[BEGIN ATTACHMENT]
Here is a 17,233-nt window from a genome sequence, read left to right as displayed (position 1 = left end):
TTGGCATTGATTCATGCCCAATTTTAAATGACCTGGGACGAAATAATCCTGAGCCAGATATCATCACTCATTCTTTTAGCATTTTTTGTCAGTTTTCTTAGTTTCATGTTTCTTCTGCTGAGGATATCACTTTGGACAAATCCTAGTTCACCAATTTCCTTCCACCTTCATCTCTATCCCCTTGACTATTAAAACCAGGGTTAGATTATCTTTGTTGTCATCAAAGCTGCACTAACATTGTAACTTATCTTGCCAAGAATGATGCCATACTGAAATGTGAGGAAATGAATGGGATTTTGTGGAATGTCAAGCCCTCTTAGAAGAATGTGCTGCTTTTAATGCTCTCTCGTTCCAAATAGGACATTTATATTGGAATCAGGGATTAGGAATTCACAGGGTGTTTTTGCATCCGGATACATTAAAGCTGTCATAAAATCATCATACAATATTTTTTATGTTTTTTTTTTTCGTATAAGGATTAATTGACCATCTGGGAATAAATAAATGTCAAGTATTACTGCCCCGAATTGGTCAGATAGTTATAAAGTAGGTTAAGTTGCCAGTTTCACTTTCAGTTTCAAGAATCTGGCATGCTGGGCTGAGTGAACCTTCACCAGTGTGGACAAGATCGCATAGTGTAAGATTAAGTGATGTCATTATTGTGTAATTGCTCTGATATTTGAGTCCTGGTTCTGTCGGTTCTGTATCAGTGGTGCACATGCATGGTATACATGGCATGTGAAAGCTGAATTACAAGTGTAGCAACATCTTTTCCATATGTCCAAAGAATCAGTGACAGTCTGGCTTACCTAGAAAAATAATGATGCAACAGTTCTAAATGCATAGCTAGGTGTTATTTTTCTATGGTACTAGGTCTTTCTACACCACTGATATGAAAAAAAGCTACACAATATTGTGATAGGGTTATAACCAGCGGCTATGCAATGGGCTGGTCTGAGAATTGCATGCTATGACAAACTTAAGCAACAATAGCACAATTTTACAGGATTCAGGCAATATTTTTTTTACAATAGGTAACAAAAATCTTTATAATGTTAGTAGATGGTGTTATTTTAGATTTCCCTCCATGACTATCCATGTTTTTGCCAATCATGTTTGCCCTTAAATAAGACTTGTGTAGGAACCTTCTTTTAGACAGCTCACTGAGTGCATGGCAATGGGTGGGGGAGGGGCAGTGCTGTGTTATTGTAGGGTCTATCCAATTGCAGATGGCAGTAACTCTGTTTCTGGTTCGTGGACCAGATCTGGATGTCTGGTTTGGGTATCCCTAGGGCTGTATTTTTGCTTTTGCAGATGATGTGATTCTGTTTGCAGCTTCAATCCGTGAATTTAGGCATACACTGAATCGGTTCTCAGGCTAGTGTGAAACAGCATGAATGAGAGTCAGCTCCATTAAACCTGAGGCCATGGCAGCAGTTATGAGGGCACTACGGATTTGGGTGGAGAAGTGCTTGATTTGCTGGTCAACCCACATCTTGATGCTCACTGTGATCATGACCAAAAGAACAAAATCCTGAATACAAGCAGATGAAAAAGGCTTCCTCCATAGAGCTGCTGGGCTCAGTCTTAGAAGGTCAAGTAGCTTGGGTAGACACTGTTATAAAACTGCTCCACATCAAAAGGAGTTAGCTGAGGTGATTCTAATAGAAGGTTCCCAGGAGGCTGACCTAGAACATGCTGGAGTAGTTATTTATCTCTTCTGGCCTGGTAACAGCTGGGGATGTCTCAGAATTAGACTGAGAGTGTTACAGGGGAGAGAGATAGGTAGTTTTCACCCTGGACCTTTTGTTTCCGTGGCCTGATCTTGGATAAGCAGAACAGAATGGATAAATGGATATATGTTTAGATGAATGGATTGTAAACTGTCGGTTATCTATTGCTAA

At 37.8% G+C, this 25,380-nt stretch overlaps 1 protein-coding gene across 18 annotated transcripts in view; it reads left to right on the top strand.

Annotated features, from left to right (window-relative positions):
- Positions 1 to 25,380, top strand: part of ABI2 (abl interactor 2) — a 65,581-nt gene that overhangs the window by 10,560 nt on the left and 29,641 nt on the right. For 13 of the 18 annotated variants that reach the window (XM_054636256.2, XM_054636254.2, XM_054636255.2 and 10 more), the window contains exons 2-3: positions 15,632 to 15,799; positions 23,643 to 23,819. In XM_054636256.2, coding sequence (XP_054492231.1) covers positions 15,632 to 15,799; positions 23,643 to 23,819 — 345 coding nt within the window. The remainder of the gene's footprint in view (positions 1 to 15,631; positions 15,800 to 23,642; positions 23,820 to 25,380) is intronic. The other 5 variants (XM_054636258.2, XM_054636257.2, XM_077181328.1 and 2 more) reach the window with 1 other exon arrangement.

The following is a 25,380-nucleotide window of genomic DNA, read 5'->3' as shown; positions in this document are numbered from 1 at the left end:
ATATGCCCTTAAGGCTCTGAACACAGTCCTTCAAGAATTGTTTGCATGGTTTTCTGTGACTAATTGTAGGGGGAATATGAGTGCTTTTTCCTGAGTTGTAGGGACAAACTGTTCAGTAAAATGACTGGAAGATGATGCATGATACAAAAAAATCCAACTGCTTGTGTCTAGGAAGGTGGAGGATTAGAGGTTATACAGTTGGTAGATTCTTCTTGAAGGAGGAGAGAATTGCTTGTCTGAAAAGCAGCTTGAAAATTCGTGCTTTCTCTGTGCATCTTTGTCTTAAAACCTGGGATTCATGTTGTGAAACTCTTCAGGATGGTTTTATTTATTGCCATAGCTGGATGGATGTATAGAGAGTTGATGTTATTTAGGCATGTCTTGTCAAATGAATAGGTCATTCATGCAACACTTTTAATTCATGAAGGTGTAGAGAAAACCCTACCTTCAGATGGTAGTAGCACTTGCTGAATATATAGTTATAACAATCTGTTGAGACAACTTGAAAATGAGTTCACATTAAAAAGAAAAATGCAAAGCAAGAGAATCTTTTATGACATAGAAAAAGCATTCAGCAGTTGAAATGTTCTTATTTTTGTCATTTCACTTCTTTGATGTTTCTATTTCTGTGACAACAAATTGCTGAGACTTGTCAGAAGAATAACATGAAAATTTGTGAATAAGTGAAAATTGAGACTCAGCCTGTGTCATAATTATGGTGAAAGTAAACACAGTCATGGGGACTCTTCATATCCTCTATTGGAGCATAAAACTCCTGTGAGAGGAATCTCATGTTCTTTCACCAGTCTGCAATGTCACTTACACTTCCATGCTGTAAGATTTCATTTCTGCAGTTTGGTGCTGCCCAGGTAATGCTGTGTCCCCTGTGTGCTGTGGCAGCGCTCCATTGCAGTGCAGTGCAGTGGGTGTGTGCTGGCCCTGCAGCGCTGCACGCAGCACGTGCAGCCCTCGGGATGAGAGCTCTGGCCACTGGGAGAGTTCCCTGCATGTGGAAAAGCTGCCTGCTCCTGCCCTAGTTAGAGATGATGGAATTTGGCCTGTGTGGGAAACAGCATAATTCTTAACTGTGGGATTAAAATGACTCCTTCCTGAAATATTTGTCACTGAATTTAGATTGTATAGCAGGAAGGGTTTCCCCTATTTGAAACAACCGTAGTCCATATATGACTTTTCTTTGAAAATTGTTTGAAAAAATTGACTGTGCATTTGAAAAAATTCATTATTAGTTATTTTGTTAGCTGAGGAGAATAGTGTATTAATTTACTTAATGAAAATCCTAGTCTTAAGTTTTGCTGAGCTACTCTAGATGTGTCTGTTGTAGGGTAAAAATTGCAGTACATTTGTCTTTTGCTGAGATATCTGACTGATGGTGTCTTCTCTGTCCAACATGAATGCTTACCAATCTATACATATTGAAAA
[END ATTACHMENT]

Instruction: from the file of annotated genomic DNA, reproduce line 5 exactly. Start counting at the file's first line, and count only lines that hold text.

- Positions 1 to 25,380, top strand: part of ABI2 (abl interactor 2) — a 65,581-nt gene that overhangs the window by 10,560 nt on the left and 29,641 nt on the right. For 13 of the 18 annotated variants that reach the window (XM_054636256.2, XM_054636254.2, XM_054636255.2 and 10 more), the window contains exons 2-3: positions 15,632 to 15,799; positions 23,643 to 23,819. In XM_054636256.2, coding sequence (XP_054492231.1) covers positions 15,632 to 15,799; positions 23,643 to 23,819 — 345 coding nt within the window. The remainder of the gene's footprint in view (positions 1 to 15,631; positions 15,800 to 23,642; positions 23,820 to 25,380) is intronic. The other 5 variants (XM_054636258.2, XM_054636257.2, XM_077181328.1 and 2 more) reach the window with 1 other exon arrangement.